Hats off to you, North Carolina. You’ve put yourself on the map for all the wrong reasons once again. No, we’re not talking about the absurd bill filed yesterday to make gay marriage illegal (Supreme Court, Shmupreme Court, amirite?), or the industry-protecting hog-farm bill moving quickly through the legislature, or even the faux-HB 2 repeal Governor Cooper signed a few weeks ago.

Today’s topic is juvenile justice—specifically, the treatment of teenagers under the age of eighteen in the criminal justice system. Until recently, North Carolina was one of just two states in the country (along with New York) to prosecute all sixteen- and seventeen-year-olds as adults. It’s a practice juvenile justice advocates have long argued is not just ineffective but also costly and counterproductive—and one that actually increases the likelihood that youthful offenders will wind up back in the criminal justice system.

But here’s the thing about that: New York lifted its restriction on


when Governor Andrew Cuomo signed legislation effectively raising the age of criminal prosecution for sixteen- and seventeen-year-olds. Now, North Carolina is the last state in the country to funnel sixteen- and seventeen-year-olds through the adult criminal justice system.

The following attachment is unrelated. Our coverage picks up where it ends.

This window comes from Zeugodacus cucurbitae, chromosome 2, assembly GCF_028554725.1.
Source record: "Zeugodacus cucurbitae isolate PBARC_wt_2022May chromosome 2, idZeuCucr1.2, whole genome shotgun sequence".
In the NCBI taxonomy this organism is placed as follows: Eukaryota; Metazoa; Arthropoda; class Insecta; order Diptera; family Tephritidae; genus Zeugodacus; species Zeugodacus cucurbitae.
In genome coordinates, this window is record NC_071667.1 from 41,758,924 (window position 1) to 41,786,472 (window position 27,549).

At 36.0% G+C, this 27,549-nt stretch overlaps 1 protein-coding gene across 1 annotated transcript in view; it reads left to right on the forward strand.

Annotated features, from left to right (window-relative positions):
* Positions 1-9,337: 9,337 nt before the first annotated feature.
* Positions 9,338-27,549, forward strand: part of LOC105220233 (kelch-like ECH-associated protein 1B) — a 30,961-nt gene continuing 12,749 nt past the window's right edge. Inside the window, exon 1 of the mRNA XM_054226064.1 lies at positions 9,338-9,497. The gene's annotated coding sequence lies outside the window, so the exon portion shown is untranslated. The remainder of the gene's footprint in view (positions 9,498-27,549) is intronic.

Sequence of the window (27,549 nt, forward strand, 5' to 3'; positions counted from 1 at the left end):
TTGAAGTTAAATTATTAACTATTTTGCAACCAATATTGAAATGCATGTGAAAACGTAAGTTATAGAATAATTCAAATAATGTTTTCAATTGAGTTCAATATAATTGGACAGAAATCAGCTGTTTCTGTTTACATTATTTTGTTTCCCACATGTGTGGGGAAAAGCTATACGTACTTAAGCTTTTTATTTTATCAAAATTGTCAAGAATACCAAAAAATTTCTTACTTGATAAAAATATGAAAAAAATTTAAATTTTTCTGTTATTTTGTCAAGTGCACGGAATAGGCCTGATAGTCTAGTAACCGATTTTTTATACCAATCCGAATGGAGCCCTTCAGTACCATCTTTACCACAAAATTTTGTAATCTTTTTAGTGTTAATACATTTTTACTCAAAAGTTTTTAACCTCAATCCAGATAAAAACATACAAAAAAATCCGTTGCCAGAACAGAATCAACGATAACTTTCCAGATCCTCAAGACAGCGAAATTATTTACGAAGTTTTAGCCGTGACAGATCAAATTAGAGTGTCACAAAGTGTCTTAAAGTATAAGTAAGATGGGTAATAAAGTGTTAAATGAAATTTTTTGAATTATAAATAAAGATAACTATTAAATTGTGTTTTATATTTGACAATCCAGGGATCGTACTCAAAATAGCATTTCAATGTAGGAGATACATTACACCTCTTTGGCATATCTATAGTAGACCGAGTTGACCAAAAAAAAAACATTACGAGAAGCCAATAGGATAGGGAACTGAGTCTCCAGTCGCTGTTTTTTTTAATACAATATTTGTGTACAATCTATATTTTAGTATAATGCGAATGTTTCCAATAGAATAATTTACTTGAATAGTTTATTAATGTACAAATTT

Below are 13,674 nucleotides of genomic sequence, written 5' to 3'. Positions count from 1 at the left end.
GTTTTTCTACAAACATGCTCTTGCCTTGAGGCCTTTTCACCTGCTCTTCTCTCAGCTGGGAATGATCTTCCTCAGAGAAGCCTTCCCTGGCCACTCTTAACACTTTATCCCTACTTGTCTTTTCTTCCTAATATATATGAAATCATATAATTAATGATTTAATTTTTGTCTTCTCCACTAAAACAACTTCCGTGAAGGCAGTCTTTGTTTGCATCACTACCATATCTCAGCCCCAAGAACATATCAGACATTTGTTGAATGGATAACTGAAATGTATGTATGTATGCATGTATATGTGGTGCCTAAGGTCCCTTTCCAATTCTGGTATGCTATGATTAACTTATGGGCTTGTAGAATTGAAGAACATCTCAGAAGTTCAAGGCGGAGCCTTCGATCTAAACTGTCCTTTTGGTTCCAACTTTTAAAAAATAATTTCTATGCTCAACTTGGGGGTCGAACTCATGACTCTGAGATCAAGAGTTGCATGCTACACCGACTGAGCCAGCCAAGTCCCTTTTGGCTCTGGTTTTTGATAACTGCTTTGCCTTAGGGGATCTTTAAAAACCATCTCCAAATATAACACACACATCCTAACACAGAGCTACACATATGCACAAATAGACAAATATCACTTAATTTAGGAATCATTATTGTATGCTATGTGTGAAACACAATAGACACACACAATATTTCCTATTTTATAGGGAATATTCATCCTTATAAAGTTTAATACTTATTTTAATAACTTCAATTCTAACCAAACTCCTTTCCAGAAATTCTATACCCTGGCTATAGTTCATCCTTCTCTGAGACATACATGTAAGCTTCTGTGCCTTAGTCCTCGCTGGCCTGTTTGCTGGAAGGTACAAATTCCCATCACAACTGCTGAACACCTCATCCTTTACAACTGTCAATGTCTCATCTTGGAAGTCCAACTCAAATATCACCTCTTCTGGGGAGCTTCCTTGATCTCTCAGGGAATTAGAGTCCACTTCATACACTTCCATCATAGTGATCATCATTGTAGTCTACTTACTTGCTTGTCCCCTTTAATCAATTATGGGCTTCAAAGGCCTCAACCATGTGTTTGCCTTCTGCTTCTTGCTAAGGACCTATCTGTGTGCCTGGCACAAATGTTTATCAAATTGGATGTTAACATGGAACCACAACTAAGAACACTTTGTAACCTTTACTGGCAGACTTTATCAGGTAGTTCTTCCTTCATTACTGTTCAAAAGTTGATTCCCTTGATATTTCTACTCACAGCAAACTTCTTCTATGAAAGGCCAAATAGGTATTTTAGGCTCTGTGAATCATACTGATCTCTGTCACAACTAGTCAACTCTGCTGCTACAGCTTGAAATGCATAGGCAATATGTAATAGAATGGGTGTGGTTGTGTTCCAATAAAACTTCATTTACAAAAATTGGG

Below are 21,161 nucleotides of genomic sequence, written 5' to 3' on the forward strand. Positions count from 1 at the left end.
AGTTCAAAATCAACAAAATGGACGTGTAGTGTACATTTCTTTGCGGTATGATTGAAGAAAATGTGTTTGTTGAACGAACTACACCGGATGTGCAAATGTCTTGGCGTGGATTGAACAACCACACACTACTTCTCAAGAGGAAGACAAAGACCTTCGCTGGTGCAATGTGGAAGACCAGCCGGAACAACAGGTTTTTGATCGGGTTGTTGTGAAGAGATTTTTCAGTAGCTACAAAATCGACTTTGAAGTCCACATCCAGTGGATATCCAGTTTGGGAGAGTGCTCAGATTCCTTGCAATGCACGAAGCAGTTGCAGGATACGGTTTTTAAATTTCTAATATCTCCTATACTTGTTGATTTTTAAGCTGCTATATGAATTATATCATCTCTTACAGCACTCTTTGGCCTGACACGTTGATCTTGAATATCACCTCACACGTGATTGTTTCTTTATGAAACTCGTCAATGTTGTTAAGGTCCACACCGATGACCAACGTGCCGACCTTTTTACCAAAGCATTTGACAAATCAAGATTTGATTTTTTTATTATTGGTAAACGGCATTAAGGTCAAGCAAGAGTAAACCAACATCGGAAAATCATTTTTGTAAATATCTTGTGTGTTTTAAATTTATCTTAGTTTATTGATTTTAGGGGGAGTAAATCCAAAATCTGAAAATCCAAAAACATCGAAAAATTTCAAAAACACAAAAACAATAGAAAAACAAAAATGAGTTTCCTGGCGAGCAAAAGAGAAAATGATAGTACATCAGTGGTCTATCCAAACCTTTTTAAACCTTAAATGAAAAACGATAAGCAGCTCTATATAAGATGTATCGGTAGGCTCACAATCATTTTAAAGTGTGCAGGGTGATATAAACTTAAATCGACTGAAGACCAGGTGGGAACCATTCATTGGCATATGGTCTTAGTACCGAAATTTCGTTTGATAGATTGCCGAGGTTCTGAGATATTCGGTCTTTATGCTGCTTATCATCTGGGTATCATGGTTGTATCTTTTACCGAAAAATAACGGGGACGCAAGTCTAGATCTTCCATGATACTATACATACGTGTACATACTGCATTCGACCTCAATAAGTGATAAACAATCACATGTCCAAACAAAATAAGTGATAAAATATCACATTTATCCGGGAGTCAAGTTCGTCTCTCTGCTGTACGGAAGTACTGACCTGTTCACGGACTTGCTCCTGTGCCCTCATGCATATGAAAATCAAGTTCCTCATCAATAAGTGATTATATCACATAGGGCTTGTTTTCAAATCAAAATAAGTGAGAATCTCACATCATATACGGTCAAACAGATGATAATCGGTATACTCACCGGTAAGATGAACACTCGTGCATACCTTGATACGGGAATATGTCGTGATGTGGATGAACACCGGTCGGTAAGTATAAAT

Why is this bad? For starters, there’s a sprawling body of research documenting the harmful impacts of locking up young people in adult prisons. It’s estimated that close to 80 percent of young adults released from adult prisons will


later in their lives or go on to commit even more serious crimes, ultimately diverting them back into the criminal justice system in a vicious cycle that’s hard to break. And it’s not just recidivism that’s an issue. When young people are housed in adult jails and prisons, they’re extremely vulnerable to abuse and psychological despair—far more than your average adult. In fact, the risk of sexual assault is five times higher in adult jails and prisons than it is in juvenile facilities, and young people in adult prisons are thirty-six times more likely to kill themselves than those placed in juvenile centers.

There is some bipartisan effort to reform the system, however. A recent bill filed in the state House, HB 280, would, like New York, raise the age of juvenile prosecution in the state so that sixteen- and seventeen-year-olds would no longer be tried as adults. The bill has a range of supporters, from Republican U.S. Senator Thom Tillis to Democratic Governor Roy Cooper.

Maybe, in a rare moment of bipartisanship, they can work together to make sure this is one less bullet point on North Carolina’s long list of embarrassments.